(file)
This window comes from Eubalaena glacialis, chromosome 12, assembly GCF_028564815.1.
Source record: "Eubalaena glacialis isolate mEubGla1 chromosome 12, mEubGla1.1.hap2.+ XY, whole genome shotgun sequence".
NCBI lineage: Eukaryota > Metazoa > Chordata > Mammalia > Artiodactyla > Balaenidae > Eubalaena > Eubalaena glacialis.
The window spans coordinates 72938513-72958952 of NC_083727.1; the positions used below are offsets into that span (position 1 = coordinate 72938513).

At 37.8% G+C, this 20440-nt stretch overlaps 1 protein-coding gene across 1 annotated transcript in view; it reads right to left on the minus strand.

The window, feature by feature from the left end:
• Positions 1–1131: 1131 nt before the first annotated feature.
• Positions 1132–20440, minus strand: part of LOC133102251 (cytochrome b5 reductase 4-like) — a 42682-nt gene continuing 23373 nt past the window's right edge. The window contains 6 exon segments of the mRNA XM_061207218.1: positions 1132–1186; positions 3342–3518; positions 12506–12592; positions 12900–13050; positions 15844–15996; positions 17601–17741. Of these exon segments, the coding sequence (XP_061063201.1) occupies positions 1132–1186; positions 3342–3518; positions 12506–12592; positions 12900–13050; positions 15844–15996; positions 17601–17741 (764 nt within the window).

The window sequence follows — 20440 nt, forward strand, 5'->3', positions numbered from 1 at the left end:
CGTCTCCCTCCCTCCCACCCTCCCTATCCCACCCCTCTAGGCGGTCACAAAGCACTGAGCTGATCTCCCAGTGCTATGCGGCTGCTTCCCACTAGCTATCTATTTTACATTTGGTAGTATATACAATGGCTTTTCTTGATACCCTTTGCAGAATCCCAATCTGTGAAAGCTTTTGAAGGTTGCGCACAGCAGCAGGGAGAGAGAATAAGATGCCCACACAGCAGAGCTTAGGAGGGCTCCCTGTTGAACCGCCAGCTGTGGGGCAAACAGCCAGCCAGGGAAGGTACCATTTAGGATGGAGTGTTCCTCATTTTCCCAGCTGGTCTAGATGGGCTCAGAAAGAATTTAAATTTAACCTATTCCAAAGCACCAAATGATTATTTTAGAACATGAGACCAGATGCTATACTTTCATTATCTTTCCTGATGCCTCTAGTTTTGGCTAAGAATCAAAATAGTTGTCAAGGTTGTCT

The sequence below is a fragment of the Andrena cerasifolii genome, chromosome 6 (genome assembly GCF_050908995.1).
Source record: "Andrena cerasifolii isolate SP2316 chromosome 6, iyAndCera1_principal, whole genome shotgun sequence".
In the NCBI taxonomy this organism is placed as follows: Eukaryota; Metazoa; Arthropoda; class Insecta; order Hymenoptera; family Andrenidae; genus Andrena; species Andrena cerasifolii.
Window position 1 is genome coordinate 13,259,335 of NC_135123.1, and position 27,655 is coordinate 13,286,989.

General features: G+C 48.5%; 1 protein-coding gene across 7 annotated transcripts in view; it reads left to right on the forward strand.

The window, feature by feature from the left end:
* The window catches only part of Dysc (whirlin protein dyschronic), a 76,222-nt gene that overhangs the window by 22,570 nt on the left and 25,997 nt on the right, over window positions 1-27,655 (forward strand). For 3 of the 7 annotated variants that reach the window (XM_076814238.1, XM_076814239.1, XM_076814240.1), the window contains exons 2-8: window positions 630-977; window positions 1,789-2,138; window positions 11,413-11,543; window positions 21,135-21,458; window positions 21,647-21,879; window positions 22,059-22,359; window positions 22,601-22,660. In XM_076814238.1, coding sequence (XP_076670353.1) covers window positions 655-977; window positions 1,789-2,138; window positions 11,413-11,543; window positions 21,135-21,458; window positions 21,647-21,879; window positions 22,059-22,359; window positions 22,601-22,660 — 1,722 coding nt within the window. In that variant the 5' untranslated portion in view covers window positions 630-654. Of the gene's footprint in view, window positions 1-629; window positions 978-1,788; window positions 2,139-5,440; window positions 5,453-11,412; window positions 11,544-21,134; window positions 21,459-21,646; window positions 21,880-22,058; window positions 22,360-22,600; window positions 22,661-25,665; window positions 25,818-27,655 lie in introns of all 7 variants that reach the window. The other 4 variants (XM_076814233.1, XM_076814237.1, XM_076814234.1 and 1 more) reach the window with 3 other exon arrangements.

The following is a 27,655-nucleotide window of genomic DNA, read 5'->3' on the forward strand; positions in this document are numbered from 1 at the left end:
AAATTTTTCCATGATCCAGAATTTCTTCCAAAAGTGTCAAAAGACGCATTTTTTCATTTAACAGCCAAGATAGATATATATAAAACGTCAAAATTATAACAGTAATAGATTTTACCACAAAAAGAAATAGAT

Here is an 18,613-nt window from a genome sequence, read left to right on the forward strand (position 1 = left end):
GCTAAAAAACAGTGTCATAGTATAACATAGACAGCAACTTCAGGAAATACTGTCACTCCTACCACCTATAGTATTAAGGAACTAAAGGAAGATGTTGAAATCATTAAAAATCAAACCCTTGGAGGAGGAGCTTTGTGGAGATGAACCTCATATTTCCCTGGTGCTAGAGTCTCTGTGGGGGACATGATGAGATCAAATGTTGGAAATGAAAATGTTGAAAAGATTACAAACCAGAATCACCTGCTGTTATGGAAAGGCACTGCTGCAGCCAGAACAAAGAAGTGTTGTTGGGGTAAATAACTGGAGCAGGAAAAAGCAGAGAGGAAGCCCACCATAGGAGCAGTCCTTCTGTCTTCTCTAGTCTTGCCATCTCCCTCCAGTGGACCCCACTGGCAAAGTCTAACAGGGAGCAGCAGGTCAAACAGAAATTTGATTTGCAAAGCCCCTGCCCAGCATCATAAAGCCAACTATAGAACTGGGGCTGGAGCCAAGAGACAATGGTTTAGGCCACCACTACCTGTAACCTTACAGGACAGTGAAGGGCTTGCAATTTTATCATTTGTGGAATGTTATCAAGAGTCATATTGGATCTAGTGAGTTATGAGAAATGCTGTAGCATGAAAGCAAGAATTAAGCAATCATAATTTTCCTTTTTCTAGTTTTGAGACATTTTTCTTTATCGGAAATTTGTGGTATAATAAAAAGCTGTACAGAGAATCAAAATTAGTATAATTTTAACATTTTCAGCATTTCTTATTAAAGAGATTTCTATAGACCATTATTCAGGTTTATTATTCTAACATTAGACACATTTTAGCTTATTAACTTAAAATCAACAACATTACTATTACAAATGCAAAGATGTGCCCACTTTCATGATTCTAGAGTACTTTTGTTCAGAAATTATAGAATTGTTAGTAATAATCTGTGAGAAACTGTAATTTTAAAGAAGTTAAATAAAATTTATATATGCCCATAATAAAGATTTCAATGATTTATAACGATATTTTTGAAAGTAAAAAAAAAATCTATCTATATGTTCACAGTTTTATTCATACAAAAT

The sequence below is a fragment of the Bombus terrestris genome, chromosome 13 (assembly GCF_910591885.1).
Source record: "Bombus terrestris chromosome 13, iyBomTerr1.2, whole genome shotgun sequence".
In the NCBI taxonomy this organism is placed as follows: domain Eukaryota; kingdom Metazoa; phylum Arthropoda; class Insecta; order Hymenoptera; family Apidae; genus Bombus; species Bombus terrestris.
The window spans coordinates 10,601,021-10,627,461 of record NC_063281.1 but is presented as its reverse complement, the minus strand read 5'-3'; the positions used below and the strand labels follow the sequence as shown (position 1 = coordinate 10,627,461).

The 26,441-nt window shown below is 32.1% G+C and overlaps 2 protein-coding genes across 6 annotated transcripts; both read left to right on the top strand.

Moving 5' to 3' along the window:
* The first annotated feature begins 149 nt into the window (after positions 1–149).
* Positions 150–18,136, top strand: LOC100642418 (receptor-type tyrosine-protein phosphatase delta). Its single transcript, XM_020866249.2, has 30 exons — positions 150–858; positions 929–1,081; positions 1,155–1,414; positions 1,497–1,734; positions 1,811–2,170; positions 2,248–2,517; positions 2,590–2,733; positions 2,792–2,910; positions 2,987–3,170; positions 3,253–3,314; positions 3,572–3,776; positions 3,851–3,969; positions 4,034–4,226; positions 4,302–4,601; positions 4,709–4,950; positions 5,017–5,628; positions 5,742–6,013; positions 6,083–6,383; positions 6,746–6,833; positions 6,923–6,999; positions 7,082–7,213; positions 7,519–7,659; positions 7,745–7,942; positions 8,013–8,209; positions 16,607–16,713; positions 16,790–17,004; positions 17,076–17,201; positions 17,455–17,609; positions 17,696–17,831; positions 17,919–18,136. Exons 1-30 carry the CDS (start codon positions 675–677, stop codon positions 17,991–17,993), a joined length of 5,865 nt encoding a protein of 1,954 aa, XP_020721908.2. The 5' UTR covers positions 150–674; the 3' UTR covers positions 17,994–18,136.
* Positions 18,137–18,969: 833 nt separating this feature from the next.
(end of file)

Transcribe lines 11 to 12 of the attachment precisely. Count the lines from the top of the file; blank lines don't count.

The sequence below is a fragment of the Andrena cerasifolii genome, chromosome 6 (genome assembly GCF_050908995.1).
Source record: "Andrena cerasifolii isolate SP2316 chromosome 6, iyAndCera1_principal, whole genome shotgun sequence".